Toddler misbehaviors are natural and normal because to toddlers, they aren't misbehaviors at all — they are simply doing what they do. Toddlers learn by experimenting and play which can sometimes make for a real mess. The truth is, even awesome parents struggle with disciplining toddlers, so try to learn these simple strategies BEFORE you encounter problems:

• Offer Choices
Be ready for when your little one misbehaves by having a choice-making plan in place. Offer your toddler the control he seeks by letting him make a decision: "Do you want to wear the blue shorts or the yellow ones?" "Do you want to take a walk with me or play in the backyard while I watch?" Whenever possible, give your little one choices so he feels like he's in control.

• Get Used to Short and Simple Reasoning
Know that toddlers do not have long attention spans, so get over thinking a long and sensible explanation will work. With toddlers, it's best to keep directions short and simple. Speak in short phrases and repeat. If your toddler draws all over a wall, you can say calmly, "No, Timmy. We don't draw on walls we draw on paper." Keeping your explanations short will really help your little one.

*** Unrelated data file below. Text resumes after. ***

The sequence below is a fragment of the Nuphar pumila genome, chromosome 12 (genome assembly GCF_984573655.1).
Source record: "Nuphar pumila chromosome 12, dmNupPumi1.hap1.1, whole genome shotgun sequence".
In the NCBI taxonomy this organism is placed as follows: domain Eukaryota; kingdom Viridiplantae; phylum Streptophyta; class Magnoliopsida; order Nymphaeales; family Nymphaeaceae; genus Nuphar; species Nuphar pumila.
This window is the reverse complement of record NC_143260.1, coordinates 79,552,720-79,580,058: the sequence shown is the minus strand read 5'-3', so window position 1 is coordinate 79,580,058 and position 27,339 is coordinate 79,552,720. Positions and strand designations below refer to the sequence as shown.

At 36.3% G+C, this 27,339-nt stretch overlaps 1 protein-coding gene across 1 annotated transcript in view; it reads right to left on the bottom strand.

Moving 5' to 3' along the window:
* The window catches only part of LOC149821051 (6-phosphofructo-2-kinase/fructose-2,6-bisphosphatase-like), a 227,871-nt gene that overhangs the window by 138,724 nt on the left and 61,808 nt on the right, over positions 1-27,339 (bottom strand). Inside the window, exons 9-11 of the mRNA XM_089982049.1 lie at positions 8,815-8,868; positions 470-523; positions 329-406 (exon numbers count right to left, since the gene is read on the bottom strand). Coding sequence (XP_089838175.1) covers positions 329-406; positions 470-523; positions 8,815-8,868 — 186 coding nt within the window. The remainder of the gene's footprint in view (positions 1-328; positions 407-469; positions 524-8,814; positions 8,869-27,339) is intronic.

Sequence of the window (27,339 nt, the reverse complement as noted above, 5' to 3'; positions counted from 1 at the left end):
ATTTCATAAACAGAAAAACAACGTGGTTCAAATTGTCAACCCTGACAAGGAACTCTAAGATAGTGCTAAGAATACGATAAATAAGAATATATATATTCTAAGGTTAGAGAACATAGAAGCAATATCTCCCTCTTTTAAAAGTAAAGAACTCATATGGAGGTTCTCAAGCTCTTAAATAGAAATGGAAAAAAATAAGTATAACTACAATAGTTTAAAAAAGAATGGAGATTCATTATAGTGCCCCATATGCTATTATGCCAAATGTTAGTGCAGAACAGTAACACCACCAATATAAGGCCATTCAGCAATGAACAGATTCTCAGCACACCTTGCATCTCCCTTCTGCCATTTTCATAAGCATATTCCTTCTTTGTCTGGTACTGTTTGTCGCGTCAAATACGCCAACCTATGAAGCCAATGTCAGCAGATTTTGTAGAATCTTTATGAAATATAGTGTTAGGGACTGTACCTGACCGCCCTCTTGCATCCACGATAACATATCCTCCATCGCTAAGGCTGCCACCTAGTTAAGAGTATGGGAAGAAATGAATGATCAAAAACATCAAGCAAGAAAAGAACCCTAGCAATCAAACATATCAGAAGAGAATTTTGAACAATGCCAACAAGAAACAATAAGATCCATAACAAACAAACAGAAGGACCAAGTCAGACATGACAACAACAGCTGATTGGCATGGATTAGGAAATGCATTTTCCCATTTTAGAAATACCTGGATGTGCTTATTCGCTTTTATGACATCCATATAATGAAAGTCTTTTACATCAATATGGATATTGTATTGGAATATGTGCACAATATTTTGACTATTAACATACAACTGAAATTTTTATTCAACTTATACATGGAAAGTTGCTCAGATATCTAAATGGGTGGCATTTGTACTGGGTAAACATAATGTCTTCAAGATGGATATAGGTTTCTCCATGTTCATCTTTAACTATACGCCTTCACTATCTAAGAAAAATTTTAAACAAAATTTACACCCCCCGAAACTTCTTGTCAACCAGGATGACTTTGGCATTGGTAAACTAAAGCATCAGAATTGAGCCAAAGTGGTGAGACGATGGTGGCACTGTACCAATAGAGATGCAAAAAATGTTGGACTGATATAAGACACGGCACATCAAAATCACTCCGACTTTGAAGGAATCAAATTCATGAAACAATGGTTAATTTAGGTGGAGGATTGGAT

Raising toddlers is difficult. By knowing a few techniques before your child gets to this stage, you can help them along more easily!

• Distract Your Child
When you sense that your toddler is working up to an emotional breakdown — parents often can see it coming — try distraction. Avoid shouting, "Stop!" or something else that will just drive your child toward his breakdown. Instead, distract him with a new activity or give him time to play with a toy that you offer.

• Opt for Time Out
Time-out is a where you very briefly deprive your child of two precious things: freedom and the privilege of being with you. Time-out requires a timer and three simple steps: 

  • Step 1: One last warning. If your toddler is doing something you don't want him to do, say, "No," and provide one sentence: "Jamie, we don't write on the walls." 

  • Step 2: Count to three. If your child ignores your warning say, "No," and count to three. You want your child to learn that the time-out is something he's doing to himself (not something you're doing to be mean). If your child stops the misbehaving before you get to three, don't do a time-out and praise him.

  • Step 3: Put your child in isolation. If your child continues to misbehave, calmly lead him (or, if you have to, carry him) to the time-out place such as a chair. For a 2-year-old, make the Time Out for 2 minutes or a bit longer. Determne the length by the child's age. Set a timer on your phone and turn the sound on so your child can hear it when it goes off.

     

SOURCES: The Happiest Toddler on the Block; The Discipline Miracle